Eddy Nahmias is a Professor in the Department of Philosophy and the Neuroscience Institute at Georgia State University. He received his PhD from Duke University and his BA from Emory University.
He specializes in philosophy of mind and cognitive science, moral psychology, and experimental philosophy. His research focuses on human agency, free will, and moral responsibility: what are they, how are they possible, and how can they be understood in ways that accord with scientific accounts of human nature. Nahmias has published two dozen chapters and articles in these areas for journals such as Philosophy and Phenomenological Research, and Philosophical Studies and volumes such as The Oxford Handbook on Free Will, as well as shorter pieces for The New York Times, 3:AM Magazine, and The Philosophers’ Magazine.
He is co-editor of Moral Psychology: Historical and Contemporary Readings (Wiley-Blackwell), and is working on a book, Rediscovering Free Will, which develops a naturalistic theory of free will and considers scientific challenges to, and explanations of, free will. Nahmias has received grants from the Templeton Foundation’s Wisdom Project and Big Questions in Free Will Project.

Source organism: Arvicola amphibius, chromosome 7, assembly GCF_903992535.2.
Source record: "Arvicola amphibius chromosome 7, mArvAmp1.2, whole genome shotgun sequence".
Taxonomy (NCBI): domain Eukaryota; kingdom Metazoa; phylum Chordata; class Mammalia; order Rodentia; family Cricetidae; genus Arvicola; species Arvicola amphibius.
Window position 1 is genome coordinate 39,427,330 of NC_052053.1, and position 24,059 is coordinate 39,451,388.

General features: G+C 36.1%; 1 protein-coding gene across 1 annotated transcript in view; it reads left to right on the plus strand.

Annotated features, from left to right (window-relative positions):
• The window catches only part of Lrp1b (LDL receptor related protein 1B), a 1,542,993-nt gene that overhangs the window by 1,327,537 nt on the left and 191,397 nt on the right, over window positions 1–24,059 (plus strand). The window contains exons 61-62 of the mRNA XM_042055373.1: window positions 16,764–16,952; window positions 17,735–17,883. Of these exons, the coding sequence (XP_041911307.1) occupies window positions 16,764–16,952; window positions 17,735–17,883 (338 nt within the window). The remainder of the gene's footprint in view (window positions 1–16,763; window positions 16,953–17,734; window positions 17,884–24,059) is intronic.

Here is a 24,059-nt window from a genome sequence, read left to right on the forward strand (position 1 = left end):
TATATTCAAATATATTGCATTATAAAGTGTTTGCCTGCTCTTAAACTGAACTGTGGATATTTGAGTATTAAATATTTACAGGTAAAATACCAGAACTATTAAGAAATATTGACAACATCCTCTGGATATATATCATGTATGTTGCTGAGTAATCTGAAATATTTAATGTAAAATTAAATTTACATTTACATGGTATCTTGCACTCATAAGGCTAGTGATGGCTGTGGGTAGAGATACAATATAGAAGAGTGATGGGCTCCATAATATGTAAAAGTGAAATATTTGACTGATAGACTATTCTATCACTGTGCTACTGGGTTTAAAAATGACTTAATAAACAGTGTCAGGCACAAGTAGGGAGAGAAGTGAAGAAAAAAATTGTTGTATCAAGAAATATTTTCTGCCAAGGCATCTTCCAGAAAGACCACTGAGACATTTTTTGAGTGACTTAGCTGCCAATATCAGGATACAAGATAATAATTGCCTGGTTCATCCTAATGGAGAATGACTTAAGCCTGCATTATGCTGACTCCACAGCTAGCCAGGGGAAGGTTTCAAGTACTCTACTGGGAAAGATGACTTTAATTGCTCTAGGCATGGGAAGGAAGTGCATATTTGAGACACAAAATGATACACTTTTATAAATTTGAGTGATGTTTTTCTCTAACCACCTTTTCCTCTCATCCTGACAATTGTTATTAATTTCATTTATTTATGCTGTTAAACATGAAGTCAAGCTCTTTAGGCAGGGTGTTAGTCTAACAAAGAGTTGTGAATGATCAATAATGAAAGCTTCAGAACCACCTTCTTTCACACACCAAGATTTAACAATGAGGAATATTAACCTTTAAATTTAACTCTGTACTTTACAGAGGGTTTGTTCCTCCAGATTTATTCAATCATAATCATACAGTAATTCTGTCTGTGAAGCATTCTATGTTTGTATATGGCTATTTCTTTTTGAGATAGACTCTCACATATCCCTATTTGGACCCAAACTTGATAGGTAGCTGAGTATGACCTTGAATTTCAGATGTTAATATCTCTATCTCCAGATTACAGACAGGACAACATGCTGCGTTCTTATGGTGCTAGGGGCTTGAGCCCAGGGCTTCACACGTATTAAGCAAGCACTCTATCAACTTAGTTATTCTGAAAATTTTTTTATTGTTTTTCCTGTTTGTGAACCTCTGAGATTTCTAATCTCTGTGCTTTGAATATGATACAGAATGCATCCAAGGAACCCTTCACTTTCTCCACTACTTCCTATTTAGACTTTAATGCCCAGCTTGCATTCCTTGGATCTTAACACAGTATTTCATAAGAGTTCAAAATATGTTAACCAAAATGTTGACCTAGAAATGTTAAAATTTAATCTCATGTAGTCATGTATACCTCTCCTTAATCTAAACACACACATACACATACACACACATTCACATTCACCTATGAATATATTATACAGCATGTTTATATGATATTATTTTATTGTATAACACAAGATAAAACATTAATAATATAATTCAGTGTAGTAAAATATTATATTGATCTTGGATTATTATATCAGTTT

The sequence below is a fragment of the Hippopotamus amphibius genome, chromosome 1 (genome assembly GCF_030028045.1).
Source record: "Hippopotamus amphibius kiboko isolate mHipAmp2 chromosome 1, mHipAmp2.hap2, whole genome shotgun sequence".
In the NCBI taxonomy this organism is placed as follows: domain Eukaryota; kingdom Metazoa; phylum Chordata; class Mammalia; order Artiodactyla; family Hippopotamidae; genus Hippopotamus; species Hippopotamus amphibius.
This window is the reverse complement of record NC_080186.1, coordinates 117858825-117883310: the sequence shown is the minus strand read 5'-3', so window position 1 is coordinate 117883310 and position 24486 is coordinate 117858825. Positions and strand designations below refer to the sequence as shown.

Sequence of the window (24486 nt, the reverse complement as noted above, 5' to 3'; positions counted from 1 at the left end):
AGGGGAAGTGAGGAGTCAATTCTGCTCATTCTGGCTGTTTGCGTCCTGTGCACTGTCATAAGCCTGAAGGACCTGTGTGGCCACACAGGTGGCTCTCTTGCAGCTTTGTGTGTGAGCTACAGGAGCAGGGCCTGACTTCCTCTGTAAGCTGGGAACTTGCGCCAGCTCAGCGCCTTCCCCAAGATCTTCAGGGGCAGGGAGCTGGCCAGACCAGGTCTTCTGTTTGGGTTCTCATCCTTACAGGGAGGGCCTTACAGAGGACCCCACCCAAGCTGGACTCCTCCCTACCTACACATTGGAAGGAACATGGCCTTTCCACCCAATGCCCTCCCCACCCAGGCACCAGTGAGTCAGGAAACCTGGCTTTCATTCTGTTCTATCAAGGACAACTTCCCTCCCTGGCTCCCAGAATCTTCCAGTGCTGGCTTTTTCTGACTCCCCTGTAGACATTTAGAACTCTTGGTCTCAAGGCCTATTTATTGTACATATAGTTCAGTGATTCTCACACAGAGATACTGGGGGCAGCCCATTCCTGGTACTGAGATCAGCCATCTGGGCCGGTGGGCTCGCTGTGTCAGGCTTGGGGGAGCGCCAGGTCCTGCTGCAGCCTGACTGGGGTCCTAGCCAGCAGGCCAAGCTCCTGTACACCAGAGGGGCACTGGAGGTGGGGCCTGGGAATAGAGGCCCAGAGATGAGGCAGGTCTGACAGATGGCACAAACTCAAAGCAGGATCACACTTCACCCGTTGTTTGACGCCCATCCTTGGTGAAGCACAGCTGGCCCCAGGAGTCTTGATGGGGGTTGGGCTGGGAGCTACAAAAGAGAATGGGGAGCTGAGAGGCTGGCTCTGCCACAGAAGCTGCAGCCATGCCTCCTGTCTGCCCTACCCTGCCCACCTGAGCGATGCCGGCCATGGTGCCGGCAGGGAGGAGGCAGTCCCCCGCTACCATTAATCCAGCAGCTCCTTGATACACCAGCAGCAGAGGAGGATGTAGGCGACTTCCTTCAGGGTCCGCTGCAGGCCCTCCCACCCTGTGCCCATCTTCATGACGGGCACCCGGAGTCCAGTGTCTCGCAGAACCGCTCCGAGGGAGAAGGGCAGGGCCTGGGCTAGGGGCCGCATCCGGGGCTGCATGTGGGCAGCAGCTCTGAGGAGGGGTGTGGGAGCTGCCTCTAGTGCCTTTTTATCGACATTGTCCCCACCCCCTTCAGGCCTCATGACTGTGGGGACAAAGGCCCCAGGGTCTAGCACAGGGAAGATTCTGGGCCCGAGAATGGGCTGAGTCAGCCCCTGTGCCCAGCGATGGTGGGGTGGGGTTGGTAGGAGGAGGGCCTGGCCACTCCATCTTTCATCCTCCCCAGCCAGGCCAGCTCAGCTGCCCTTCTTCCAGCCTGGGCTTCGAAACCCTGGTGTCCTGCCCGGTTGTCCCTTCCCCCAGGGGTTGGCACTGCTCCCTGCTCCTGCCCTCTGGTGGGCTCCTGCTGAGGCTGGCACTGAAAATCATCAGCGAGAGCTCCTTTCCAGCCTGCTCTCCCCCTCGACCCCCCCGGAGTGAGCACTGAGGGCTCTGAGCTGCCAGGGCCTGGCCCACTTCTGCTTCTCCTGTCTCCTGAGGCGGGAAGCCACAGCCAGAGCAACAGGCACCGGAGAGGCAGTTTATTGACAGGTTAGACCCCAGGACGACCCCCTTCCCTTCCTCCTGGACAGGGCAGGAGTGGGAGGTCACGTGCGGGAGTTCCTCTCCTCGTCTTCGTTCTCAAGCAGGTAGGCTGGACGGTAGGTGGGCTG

How we think about free will affects how we live our lives and structure our societies. In Part II of our following the multi-year ‘Big Questions in Free Will’ project,...
Big Questions in Free Will II?
Who’s the boss, me or my brain? Brain data does not favor free will. In the famous Libet experiment, my brain makes decisions prior to my conscious sense of making that...
Does Brain Science Eliminate Free Will?
Free will seems obvious, simple, common; but it’s subtle, profound, maddening. Free will probes the deep nature of human existence. But big questions have big problems....
Big Questions in Free Will
Some philosophers and scientists claim that because every event is determined by prior events, including every event in our brains, free will cannot be real. What are the...
Is Free Will an Illusion?